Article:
Top 5: The Way You’re Goin’

Starved for inspiration at one point a few years back, I hit upon the idea of looking at a series of top fives instead of breaking down a single chart. Starved for inspiration at a couple of points since then, I’ve revisited the idea. Starved for inspiration again today, here’s another edition that examines charts from 22, 27, 32, 37 and 42 years ago this week, because round numbers are an unnecessary bar to creativity. It also gives us a chance to celebrate the return of the Cash Box Archives to the Interwebs. I didn’t realize how often I used ’em until they disappeared earlier this spring.

Cash Box, week of May 12, 1990:
1. “Nothing Compares 2 U”/Sinead O’Connor
2. “I Wanna Be Rich”/Calloway
3. “Vogue”/Madonna
4. “How Can We Be Lovers”/Michael Bolton
5. “All I Want to Do Is Make Love to You”/Heart

Comment: Calloway was a pair of brothers who had been in Midnight Star, a group that scored hits in the mid 80s with “No Parking on the Dance Floor” and the completely demented vortex of funk that is “Operator.” As for “I Wanna Be Rich,” it’s pretty damn catchy, too.

Cash Box, week of May 11, 1985:
1. “We Are the World”/USA for Africa
2. “Crazy for You”/Madonna
3. “Don’t You (Forget About Me)”/Simple Minds
4. “One Night in Bangkok”/Murray Head
5. “Rhythm of the Night”/DeBarge

Comment: Few weeks of the 80s were more 80s than this week of the 80s. Look at the whole chart and you’ll see what I mean—it’s loaded with records that now help define the sound of the decade. Like “Crazy for You,” Madonna’s first attempt at an adult ballad after five highly successful dance numbers. It was the point at which she proved she was going to be around for a while. And speaking of demented and damn catchy, “One Night in Bangkok.”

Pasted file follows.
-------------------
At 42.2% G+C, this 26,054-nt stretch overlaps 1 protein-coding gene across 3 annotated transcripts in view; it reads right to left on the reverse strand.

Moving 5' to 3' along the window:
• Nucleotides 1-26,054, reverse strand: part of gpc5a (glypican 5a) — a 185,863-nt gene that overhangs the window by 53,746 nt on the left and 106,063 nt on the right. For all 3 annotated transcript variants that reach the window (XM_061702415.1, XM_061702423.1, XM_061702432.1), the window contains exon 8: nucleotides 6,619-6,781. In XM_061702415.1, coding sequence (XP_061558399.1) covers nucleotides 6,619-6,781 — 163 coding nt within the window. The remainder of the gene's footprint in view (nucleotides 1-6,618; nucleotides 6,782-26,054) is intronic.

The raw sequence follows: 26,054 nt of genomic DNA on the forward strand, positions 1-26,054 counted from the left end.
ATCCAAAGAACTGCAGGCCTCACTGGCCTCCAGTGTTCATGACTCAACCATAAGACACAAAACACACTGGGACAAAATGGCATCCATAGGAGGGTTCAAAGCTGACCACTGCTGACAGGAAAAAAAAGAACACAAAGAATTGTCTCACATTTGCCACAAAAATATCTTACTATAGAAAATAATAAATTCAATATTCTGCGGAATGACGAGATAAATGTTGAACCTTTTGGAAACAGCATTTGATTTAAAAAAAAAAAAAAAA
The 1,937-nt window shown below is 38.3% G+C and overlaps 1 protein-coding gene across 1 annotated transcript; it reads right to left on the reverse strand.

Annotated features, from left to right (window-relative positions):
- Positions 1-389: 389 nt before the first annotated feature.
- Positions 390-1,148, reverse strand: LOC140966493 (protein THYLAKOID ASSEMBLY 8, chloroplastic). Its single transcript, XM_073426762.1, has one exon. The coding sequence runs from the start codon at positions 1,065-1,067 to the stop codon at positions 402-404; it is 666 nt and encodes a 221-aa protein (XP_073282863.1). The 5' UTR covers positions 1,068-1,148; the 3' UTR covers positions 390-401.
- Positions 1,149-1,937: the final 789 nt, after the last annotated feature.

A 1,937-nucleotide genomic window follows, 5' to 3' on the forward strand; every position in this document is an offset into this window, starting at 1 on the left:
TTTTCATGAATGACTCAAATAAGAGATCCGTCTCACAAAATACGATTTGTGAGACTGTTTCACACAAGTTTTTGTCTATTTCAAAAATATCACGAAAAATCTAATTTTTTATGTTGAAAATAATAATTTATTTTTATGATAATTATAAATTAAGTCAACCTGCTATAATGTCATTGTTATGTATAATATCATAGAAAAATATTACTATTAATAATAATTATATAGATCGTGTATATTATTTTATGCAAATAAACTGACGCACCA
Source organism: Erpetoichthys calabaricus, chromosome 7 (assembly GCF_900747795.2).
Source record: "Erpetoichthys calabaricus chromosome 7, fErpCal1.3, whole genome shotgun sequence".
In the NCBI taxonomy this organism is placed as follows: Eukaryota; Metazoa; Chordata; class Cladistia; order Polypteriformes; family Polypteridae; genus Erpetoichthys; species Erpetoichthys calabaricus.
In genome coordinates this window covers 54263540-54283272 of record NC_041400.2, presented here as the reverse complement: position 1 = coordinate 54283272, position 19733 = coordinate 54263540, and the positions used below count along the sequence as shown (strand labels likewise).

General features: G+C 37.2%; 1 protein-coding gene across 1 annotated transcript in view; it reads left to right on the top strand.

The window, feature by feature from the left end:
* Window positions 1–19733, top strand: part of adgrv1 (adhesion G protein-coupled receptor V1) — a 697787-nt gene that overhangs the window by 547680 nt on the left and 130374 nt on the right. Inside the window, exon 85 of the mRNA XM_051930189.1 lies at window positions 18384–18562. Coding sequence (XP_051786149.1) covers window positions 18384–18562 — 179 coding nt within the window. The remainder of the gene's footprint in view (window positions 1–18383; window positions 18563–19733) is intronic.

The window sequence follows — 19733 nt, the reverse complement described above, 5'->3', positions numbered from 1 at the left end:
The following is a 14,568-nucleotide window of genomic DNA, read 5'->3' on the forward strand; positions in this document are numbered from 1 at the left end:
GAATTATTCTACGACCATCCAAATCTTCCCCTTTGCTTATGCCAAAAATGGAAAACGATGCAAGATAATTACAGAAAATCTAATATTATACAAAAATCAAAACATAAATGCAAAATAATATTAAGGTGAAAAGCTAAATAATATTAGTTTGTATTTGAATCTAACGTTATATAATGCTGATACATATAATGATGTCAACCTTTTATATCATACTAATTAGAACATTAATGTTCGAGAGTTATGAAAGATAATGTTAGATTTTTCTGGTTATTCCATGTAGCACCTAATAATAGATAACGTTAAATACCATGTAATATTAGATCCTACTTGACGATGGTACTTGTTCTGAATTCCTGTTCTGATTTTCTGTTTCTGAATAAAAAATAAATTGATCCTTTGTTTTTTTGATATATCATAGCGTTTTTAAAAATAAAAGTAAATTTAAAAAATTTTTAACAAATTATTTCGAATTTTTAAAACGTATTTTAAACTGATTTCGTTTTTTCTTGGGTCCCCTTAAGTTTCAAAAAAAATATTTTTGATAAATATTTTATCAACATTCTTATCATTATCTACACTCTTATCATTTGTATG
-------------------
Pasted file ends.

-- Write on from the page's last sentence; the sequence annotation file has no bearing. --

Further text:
Cash Box, week of May 10, 1980:
1. “Call Me”/Blondie
2. “Another Brick in the Wall”/Pink Floyd
3. “Lost in Love”/Air Supply
4. “Ride Like the Wind”/Christopher Cross
5. “With You I’m Born Again”/Billy Preston and Syreeta

Comment: If you remember the top 40 in the spring of 1980 as particularly dull, here’s the reason why: Beginning with the week of April 12, when “Call Me” knocked “Another Brick in the Wall” from the top spot in Cash Box, the two songs would run 1-2 for five straight weeks. In fact, these five songs would hold the top five spots in slightly shifting order for three straight weeks. “Lost in Love” is the best of the lot; “With You I’m Born Again” is one of the great momentum killers in radio history. Play it anywhere and it stops your show dead, and not in a good way.

WSM, Nashville, week of May 16, 1975:
1. “Wildfire”/Michael Murphey
2. “Sister Golden Hair”/America
3. “Philadelphia Freedom”/Elton John
4. “I’m Not Lisa”/Jessi Colter
5. “He Don’t Love You (Like I Love You)”/Tony Orlando and Dawn

Comment: I wrote about the lower reaches of this same chart in 2008. (Because the oddities further down are a lot more interesting than the utterly conventional top of the chart.) What I don’t believe I noticed back then is the picture of the afternoon jock on the front of the survey.

KHJ, Los Angeles, week of May 13, 1970:
1. “Viva Tirado”/El Chicano
2. “Get Ready”/Rare Earth
3. “The Letter”/Joe Cocker
4. “My Baby Loves Lovin'”/White Plains
5. “Which Way You Goin’ Billy”/Poppy Family